We're putting the final touches on the quiz today then we'll be testing, testing, testing before we submit. We can't wait for the new version to be available on the App Store. If you have the old version, you won't recognize it when you update! We've included new Quick ID slides, and more poison oak photos from our last trip west. It is SO MUCH EASIER to navigate and has a fresh new look and feel. Psyched!
2017 will be THE year to become involved! Let us know your plans to help the environment during these uncertain times
Here we are, officially into 2017, and many Americans are trying to figure out how best to contribute to the well-being of our planet now that we are faced with a dramatic shift in the importance of our environment to our government. Naturedigger pledges to contribute to national and international conservation by offering free apps to the public, non profit organizations, universities and state and federal agencies. We will participate in citizen science projects ourselves by planting pollinator gardens and harvesting aquatic invasive species, as well as educating the public about the many opportunities they can participate in, so they can make a difference. Now that you know what we're doing, what are YOU planning to do this year? We would like to hear how you plan to make a difference in your community or globally. We will feature your responses in next month's post. Be sure to leave your name if you want it included in the post, and if you are involved with an organization you think people should know about, leave the link as well. Use the "Contact Us" button below to leave your response!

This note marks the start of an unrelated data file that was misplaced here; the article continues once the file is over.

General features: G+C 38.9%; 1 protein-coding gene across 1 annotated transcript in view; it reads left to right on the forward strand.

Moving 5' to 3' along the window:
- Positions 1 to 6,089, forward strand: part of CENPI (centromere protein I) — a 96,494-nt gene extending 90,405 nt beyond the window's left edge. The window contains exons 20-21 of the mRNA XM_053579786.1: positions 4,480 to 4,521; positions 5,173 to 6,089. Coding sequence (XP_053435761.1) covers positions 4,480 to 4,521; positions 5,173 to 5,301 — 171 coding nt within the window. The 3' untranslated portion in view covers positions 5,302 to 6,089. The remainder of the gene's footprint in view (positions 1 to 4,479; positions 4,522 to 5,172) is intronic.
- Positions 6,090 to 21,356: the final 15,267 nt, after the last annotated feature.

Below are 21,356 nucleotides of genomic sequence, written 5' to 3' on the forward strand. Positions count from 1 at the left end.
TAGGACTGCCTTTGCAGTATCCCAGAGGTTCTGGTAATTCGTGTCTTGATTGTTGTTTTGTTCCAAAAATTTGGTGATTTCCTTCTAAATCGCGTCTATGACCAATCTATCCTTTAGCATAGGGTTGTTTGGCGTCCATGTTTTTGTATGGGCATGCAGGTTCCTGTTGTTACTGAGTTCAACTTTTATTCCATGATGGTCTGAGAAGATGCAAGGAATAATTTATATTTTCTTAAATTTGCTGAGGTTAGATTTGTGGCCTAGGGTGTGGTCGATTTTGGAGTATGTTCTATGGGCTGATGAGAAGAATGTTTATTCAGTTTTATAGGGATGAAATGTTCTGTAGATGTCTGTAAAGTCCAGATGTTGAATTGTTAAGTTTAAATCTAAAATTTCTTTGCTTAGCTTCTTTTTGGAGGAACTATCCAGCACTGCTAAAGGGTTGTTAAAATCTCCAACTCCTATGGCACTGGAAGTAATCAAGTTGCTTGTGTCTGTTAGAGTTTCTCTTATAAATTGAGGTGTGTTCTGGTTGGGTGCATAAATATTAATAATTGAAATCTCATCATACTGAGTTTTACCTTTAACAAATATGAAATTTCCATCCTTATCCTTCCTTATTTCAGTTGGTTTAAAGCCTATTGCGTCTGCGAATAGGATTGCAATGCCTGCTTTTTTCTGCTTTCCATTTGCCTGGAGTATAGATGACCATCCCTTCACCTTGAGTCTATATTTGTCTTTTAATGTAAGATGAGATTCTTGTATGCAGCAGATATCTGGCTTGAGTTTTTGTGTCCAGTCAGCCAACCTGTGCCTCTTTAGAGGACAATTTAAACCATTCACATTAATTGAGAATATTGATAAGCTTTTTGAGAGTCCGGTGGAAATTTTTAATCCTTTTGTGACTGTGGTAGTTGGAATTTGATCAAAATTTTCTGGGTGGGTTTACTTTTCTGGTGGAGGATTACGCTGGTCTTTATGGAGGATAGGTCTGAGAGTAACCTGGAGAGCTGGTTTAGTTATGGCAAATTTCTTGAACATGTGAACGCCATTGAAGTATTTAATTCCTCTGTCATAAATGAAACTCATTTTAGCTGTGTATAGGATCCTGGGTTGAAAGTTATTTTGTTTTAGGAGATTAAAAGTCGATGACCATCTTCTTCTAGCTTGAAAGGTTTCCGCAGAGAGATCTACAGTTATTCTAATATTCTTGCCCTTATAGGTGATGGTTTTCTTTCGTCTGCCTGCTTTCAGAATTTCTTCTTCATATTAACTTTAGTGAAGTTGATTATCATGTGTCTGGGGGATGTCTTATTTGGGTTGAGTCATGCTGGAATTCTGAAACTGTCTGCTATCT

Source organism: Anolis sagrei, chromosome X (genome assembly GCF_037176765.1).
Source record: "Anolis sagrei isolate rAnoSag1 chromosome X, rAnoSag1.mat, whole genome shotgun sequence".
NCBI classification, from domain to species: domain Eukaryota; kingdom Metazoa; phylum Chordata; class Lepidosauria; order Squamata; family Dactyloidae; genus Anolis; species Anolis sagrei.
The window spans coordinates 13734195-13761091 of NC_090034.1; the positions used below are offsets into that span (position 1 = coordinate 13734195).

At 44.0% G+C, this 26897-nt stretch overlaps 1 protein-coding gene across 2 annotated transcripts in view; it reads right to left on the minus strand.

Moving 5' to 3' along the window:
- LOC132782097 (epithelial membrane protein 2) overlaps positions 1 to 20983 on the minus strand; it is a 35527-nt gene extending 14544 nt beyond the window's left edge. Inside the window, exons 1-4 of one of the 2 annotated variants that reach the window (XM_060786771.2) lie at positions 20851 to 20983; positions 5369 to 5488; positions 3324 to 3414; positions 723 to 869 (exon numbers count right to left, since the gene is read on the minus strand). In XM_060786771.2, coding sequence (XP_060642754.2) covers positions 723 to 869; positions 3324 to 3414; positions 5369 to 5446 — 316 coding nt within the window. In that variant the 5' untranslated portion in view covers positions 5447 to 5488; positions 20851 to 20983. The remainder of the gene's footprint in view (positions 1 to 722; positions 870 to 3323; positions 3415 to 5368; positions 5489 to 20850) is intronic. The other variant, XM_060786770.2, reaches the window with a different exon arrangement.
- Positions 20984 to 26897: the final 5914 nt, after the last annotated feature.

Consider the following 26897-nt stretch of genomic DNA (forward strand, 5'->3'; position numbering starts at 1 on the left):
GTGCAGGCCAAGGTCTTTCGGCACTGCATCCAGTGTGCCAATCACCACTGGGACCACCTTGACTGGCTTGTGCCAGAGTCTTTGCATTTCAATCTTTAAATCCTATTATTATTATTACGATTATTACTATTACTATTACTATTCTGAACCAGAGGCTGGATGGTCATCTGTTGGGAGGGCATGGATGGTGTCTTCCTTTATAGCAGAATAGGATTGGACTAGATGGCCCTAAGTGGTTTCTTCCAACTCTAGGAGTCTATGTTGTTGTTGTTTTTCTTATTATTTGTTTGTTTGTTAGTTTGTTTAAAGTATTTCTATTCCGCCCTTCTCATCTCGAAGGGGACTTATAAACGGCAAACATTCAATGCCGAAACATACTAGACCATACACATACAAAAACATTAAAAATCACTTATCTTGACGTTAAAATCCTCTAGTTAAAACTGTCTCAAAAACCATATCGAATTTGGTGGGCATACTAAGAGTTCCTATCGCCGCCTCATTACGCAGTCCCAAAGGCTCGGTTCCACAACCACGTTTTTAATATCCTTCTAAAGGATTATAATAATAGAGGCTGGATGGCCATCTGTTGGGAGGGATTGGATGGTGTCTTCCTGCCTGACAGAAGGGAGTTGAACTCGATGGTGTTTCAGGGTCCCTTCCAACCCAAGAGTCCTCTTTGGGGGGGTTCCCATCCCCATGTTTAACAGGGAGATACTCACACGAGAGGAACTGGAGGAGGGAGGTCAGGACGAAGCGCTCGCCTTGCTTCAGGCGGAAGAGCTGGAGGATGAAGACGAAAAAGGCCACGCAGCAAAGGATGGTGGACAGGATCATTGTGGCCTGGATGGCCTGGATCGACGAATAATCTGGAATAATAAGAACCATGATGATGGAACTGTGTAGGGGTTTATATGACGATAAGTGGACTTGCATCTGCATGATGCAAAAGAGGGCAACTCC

Photo by Naturedigger: Volunteer planting a pollinator garden
The U.S. is plagued by hundreds of destructive upland invasive species, however, one of THE most aggressive is kudzu. This vine was introduced from Asia in the 1800's as an ornamental plant, and later as cattle food and soil erosion prevention. Today, when we think of kudzu, commonly known as "the vine that ate the south," we picture it's green leaves and vines carpeting miles and miles of trees and shrubs along highways in the southern U.S. When the leaves are dormant in the winter, you will see what appears to be graveyards of smothered vegetation as seen here. Devastation caused by kudzu is unimaginable, and many species are lost due to its unstoppable growth (about a foot a day during growing season) and its ability to completely entomb trees, shrubs and herbaceous ground cover. By blocking sunlight, (halting photosynthesis), weighing down weakened trees and shrubs, and replacing native herbaceous species, habitats are being altered and wildlife (mammals, birds and pollinators) is at risk where kudzu is present.